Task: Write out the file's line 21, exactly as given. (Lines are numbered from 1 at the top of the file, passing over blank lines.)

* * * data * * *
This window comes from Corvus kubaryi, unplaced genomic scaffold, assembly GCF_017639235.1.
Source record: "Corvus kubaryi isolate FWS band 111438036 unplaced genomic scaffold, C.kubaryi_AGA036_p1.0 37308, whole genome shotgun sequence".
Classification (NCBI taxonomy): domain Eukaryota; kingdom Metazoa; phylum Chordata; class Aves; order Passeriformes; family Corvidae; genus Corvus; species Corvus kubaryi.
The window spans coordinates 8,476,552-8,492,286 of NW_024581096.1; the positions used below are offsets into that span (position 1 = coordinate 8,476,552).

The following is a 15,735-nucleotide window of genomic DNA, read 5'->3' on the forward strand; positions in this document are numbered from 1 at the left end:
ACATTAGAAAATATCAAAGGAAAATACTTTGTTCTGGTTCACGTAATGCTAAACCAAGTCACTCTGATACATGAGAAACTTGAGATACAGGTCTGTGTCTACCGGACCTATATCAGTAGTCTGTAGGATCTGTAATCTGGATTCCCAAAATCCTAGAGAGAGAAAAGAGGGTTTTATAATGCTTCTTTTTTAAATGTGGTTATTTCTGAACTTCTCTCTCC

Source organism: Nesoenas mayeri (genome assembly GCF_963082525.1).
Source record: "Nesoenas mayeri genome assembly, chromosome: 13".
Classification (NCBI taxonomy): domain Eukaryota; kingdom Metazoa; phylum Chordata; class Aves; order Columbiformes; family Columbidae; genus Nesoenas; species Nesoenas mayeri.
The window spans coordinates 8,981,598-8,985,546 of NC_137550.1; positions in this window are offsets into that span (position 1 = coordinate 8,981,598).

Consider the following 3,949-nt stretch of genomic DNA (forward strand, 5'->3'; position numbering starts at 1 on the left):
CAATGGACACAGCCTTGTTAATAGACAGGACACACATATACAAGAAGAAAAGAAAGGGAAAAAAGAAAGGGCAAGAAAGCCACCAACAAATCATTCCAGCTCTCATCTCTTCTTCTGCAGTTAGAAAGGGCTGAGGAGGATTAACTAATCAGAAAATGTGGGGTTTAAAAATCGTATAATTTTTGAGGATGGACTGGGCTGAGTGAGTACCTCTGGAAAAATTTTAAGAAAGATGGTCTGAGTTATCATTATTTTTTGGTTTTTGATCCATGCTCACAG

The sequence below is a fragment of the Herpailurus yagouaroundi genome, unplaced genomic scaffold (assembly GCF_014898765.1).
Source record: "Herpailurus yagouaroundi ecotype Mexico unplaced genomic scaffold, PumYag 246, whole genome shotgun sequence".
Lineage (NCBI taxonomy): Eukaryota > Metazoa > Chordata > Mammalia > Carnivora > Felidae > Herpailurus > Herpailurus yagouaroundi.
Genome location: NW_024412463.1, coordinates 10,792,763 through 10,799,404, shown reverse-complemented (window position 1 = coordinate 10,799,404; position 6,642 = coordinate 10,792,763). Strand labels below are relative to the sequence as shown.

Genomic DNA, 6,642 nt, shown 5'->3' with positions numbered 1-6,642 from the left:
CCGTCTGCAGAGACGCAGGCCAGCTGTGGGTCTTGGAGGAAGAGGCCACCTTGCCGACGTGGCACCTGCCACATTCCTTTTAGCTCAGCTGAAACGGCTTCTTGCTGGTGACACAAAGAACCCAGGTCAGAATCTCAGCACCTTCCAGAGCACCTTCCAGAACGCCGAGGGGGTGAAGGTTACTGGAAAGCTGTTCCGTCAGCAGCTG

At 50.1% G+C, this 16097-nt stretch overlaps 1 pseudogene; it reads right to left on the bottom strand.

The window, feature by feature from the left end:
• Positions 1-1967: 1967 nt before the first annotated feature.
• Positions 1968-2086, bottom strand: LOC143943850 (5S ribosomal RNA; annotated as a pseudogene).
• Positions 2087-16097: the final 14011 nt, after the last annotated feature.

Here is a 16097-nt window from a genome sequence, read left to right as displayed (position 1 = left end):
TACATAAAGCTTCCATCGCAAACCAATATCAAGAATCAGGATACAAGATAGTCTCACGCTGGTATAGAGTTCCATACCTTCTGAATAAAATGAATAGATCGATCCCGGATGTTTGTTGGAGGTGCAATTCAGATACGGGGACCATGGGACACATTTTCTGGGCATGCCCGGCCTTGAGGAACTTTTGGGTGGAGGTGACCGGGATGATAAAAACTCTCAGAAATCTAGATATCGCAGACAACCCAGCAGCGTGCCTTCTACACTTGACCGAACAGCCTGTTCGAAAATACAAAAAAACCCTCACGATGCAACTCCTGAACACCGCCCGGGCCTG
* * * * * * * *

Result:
• Positions 1-1967: 1967 nt before the first annotated feature.